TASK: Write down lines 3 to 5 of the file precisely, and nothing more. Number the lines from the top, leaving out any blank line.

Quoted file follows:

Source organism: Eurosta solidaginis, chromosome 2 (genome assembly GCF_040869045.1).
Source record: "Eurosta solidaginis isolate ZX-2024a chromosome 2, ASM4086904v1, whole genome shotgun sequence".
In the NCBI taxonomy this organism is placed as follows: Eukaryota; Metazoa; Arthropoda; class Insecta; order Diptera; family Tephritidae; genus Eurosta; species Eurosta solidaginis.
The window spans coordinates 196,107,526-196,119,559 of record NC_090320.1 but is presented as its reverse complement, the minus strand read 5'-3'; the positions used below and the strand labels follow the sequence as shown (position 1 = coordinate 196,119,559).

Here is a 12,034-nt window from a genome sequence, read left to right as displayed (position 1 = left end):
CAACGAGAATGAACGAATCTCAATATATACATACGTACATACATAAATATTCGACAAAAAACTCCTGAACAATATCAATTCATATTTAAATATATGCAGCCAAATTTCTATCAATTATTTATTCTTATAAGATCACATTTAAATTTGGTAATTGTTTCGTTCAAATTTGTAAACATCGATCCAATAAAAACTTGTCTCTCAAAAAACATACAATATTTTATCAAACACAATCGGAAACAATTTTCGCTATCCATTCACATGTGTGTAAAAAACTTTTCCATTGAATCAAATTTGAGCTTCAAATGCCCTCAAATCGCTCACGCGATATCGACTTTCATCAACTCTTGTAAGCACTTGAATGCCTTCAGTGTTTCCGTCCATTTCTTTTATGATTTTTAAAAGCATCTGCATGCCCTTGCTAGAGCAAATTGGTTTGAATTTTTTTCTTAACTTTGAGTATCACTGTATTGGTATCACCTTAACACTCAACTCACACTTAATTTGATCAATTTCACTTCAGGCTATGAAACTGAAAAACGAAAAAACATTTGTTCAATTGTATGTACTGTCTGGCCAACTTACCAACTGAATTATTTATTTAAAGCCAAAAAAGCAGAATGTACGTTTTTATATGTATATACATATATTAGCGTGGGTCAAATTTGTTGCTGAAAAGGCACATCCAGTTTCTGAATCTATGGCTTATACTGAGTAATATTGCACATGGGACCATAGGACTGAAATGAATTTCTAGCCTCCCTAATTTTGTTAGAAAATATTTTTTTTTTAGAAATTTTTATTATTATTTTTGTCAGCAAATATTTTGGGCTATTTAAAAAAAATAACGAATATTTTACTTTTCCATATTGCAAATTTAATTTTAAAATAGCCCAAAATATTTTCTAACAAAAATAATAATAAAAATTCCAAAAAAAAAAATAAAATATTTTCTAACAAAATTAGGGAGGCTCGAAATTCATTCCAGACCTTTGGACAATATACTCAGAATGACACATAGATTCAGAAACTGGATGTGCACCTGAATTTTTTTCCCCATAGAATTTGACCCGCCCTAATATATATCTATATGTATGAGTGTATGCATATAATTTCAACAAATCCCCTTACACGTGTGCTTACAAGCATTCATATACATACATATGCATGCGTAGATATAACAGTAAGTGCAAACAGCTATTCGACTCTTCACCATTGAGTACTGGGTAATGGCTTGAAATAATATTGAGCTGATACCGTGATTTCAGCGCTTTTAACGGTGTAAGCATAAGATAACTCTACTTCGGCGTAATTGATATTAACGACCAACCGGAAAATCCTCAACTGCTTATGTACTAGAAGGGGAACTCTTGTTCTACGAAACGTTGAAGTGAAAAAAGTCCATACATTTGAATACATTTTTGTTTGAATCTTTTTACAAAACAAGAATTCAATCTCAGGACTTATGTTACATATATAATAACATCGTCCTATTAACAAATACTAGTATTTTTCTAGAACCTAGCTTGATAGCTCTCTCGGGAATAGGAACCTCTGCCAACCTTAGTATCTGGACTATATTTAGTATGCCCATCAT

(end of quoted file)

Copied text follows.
In the NCBI taxonomy this organism is placed as follows: Eukaryota; Metazoa; Arthropoda; class Insecta; order Diptera; family Tephritidae; genus Eurosta; species Eurosta solidaginis.
The window spans coordinates 196,107,526-196,119,559 of record NC_090320.1 but is presented as its reverse complement, the minus strand read 5'-3'; the positions used below and the strand labels follow the sequence as shown (position 1 = coordinate 196,119,559).

Here is a 12,034-nt window from a genome sequence, read left to right as displayed (position 1 = left end):